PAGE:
A Setback Could Force NASA to Bid for a Plan B

The announcement on Tuesday by the Russian space agency that it will delay the launching of the next crew to the International Space Station is a concern for NASA, which is relying solely on the Russians for astronaut transportation.

The end of the space shuttle program after the last flight in July was meant to usher in a new era where NASA could move on to more ambitious destinations and nimbler, cheaper private companies would take over the job of ferrying people and supplies to the orbiting research station. But a series of recent rocket malfunctions — including one on Aug. 24 by a Russian ship that was taking supplies to the space station — has made this approach look tenuous.

“It would be better if the space station were not reliant on any one nation,” said Scott Pace, director of the space policy institute at George Washington University.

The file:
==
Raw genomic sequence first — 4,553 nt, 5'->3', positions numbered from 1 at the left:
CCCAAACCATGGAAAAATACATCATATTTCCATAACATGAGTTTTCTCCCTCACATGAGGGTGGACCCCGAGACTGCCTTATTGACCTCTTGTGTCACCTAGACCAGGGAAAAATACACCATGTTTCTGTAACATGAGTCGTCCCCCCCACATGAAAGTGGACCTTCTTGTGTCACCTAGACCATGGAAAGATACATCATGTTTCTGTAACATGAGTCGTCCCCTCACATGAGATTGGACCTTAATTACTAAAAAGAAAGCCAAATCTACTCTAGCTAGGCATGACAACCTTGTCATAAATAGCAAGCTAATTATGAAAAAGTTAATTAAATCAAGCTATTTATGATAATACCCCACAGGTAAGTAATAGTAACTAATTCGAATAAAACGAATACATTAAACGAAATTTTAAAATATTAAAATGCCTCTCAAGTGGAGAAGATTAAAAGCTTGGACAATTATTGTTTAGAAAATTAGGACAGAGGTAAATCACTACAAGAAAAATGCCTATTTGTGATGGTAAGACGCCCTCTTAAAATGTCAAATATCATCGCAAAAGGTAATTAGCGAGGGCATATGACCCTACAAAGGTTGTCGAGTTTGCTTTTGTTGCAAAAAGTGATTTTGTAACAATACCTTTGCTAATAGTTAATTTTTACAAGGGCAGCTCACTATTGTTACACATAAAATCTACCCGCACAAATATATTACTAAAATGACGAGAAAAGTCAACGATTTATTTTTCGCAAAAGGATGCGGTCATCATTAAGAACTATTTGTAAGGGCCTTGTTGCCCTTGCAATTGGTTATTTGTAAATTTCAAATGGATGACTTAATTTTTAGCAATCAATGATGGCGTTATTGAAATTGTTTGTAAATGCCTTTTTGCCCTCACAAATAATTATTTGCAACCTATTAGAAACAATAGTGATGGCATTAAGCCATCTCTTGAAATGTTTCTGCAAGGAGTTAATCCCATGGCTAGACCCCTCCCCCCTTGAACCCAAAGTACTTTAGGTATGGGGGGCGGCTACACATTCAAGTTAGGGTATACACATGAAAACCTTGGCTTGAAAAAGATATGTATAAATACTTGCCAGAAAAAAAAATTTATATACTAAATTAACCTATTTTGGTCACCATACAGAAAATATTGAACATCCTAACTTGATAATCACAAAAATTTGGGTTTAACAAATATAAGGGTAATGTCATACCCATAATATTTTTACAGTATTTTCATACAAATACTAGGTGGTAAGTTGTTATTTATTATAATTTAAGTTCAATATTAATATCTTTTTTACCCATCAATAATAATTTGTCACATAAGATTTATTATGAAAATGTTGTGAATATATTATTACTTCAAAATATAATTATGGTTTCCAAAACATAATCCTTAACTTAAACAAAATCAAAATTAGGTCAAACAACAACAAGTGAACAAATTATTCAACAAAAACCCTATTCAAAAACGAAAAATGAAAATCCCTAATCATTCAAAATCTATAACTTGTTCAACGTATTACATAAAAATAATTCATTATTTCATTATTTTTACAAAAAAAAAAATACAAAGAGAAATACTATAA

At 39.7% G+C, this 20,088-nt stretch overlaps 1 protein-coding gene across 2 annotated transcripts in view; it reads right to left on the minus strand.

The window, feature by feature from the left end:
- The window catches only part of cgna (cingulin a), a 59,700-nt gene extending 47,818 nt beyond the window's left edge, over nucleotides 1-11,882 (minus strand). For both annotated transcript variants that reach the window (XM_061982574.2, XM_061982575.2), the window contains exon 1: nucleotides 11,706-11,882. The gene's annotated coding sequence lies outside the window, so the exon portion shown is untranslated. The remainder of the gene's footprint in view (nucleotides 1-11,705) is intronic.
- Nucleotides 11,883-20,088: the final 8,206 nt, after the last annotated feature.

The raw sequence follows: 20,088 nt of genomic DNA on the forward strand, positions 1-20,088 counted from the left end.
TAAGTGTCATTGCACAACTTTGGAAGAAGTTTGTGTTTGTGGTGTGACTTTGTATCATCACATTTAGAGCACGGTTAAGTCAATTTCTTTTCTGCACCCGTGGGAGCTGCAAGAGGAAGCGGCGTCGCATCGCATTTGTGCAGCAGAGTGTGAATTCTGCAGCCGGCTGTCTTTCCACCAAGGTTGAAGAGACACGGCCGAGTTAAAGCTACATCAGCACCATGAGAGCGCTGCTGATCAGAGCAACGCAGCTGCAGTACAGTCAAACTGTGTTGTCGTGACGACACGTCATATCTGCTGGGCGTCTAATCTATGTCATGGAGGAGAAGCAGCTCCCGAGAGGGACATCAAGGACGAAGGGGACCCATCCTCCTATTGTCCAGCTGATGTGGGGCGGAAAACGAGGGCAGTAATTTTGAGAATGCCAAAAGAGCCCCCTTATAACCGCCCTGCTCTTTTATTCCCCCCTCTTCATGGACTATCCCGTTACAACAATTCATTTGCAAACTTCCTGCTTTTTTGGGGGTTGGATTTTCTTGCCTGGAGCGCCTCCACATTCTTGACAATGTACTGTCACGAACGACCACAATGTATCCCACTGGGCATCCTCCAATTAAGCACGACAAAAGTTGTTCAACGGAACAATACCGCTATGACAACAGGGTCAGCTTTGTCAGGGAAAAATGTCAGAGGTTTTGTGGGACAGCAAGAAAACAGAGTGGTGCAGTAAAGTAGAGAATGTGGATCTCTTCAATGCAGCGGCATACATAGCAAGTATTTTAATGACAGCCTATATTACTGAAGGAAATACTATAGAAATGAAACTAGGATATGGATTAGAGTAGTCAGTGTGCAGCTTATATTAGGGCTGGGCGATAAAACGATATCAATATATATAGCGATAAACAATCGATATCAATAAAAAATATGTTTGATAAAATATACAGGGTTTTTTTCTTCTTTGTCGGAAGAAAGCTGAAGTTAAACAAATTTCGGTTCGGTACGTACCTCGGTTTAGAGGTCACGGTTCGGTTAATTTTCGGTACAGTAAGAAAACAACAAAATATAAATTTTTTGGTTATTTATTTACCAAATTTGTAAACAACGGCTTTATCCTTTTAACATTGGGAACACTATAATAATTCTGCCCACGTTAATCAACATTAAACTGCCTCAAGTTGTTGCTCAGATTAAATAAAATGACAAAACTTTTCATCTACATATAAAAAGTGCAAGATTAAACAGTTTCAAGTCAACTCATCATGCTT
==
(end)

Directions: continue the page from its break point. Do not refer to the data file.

American companies have contracts with NASA to carry cargo to the space station and hope eventually to win contracts to serve as space taxis for humans. But their success is hardly assured. The Orbital Sciences Corporation of Vienna, Va., one of two companies that are to start taking cargo to the space station next year, suffered a setback in June when an engine caught fire during a ground test.

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